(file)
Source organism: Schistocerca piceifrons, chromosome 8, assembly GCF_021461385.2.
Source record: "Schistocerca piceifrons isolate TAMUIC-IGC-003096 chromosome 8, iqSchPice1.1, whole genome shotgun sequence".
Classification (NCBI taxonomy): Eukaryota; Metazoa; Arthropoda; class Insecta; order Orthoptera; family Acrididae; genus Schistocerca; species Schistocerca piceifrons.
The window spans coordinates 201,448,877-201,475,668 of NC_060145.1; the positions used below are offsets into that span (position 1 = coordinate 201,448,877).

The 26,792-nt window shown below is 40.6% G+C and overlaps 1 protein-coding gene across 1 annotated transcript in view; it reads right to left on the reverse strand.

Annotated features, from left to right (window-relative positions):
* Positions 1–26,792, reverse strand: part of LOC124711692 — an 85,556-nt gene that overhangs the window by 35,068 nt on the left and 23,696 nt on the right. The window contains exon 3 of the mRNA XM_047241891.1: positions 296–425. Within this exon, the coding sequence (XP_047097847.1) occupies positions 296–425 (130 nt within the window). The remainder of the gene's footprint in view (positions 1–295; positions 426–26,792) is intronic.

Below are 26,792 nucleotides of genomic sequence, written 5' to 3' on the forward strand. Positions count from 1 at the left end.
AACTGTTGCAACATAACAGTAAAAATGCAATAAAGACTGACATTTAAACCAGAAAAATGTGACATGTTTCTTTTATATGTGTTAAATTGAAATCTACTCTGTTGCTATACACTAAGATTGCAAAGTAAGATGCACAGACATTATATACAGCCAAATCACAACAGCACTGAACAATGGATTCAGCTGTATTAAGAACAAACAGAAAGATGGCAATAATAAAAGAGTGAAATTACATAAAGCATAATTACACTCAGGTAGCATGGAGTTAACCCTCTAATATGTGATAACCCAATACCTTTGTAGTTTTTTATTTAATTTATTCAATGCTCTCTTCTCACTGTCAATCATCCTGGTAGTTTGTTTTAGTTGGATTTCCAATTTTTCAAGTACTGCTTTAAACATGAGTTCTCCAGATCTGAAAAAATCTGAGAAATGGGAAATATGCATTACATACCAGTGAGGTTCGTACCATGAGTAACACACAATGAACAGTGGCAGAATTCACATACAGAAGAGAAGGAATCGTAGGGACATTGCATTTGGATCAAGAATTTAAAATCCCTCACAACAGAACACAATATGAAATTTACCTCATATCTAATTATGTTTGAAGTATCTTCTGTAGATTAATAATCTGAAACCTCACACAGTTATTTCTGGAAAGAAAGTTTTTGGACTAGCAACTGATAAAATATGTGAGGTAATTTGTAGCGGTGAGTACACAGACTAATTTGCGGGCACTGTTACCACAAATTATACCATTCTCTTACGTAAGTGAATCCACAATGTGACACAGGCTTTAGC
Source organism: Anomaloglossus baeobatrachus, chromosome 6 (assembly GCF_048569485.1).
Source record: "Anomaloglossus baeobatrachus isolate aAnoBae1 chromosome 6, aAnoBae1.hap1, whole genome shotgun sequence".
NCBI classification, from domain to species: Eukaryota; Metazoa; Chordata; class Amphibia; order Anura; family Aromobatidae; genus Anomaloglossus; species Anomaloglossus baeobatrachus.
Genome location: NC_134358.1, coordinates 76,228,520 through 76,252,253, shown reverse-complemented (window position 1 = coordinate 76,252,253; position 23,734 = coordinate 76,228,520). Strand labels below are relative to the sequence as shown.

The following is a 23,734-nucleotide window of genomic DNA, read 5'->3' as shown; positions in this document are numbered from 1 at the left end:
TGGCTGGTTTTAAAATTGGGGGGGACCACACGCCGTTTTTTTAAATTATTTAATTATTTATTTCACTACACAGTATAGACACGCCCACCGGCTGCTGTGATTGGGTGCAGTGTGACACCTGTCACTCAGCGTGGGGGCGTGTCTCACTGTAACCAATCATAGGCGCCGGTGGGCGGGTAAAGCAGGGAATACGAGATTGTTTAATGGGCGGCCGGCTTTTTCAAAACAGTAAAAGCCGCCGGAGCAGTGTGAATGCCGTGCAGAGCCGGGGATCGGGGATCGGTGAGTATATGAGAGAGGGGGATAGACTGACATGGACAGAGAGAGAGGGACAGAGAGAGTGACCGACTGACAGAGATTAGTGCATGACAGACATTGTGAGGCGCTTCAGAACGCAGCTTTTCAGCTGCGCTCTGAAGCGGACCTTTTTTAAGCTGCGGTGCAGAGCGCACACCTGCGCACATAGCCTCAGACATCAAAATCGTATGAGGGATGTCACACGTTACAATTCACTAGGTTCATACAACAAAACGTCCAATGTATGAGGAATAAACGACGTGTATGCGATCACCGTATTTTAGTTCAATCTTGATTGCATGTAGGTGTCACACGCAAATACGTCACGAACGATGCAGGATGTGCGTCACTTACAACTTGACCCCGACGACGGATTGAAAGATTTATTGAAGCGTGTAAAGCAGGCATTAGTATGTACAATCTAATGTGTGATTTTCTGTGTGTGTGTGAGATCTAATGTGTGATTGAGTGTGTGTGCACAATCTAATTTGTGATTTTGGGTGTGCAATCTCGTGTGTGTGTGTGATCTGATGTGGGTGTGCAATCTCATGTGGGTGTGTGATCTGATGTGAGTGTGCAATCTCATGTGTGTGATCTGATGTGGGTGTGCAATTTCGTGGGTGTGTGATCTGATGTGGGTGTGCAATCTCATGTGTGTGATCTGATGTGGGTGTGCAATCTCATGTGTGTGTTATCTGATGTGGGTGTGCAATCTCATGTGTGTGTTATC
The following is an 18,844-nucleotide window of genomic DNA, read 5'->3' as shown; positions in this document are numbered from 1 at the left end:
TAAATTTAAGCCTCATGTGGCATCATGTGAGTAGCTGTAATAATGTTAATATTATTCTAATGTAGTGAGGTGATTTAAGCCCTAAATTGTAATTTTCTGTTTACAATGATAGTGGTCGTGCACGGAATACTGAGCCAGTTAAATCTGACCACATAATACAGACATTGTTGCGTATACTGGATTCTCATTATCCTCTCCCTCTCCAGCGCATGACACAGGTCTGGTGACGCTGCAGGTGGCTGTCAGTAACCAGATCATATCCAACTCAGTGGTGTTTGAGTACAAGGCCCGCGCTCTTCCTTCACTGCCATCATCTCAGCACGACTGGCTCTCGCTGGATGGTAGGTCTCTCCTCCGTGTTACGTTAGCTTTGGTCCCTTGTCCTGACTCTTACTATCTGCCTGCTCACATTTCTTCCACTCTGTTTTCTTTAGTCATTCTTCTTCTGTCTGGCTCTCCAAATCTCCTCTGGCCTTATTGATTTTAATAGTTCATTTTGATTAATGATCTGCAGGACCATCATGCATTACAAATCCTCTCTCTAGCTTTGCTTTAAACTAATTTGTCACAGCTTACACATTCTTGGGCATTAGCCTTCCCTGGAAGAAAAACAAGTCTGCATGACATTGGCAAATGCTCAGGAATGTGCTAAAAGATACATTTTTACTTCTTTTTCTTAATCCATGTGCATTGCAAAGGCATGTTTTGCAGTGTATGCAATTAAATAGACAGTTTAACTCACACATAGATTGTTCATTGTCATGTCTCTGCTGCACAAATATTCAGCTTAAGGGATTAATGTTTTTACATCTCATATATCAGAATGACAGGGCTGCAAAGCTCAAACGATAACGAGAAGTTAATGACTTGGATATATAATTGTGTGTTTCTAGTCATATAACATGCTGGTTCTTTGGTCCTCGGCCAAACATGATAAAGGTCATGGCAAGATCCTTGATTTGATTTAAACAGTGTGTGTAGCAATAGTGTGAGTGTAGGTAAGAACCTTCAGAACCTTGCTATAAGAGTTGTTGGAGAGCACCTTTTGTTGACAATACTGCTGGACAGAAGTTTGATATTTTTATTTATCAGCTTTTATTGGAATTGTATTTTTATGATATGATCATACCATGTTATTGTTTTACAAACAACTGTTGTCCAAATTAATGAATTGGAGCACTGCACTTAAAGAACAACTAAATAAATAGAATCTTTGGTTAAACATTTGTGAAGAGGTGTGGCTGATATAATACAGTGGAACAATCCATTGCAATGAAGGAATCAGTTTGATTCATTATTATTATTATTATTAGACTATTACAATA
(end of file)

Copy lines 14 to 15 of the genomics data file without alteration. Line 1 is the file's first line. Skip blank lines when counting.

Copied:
The following is a 23,734-nucleotide window of genomic DNA, read 5'->3' as shown; positions in this document are numbered from 1 at the left end:
TGGCTGGTTTTAAAATTGGGGGGGACCACACGCCGTTTTTTTAAATTATTTAATTATTTATTTCACTACACAGTATAGACACGCCCACCGGCTGCTGTGATTGGGTGCAGTGTGACACCTGTCACTCAGCGTGGGGGCGTGTCTCACTGTAACCAATCATAGGCGCCGGTGGGCGGGTAAAGCAGGGAATACGAGATTGTTTAATGGGCGGCCGGCTTTTTCAAAACAGTAAAAGCCGCCGGAGCAGTGTGAATGCCGTGCAGAGCCGGGGATCGGGGATCGGTGAGTATATGAGAGAGGGGGATAGACTGACATGGACAGAGAGAGAGGGACAGAGAGAGTGACCGACTGACAGAGATTAGTGCATGACAGACATTGTGAGGCGCTTCAGAACGCAGCTTTTCAGCTGCGCTCTGAAGCGGACCTTTTTTAAGCTGCGGTGCAGAGCGCACACCTGCGCACATAGCCTCAGACATCAAAATCGTATGAGGGATGTCACACGTTACAATTCACTAGGTTCATACAACAAAACGTCCAATGTATGAGGAATAAACGACGTGTATGCGATCACCGTATTTTAGTTCAATCTTGATTGCATGTAGGTGTCACACGCAAATACGTCACGAACGATGCAGGATGTGCGTCACTTACAACTTGACCCCGACGACGGATTGAAAGATTTATTGAAGCGTGTAAAGCAGGCATTAGTATGTACAATCTAATGTGTGATTTTCTGTGTGTGTGTGAGATCTAATGTGTGATTGAGTGTGTGTGCACAATCTAATTTGTGATTTTGGGTGTGCAATCTCGTGTGTGTGTGTGATCTGATGTGGGTGTGCAATCTCATGTGGGTGTGTGATCTGATGTGAGTGTGCAATCTCATGTGTGTGATCTGATGTGGGTGTGCAATTTCGTGGGTGTGTGATCTGATGTGGGTGTGCAATCTCATGTGTGTGATCTGATGTGGGTGTGCAATCTCATGTGTGTGTTATCTGATGTGGGTGTGCAATCTCATGTGTGTGTTATC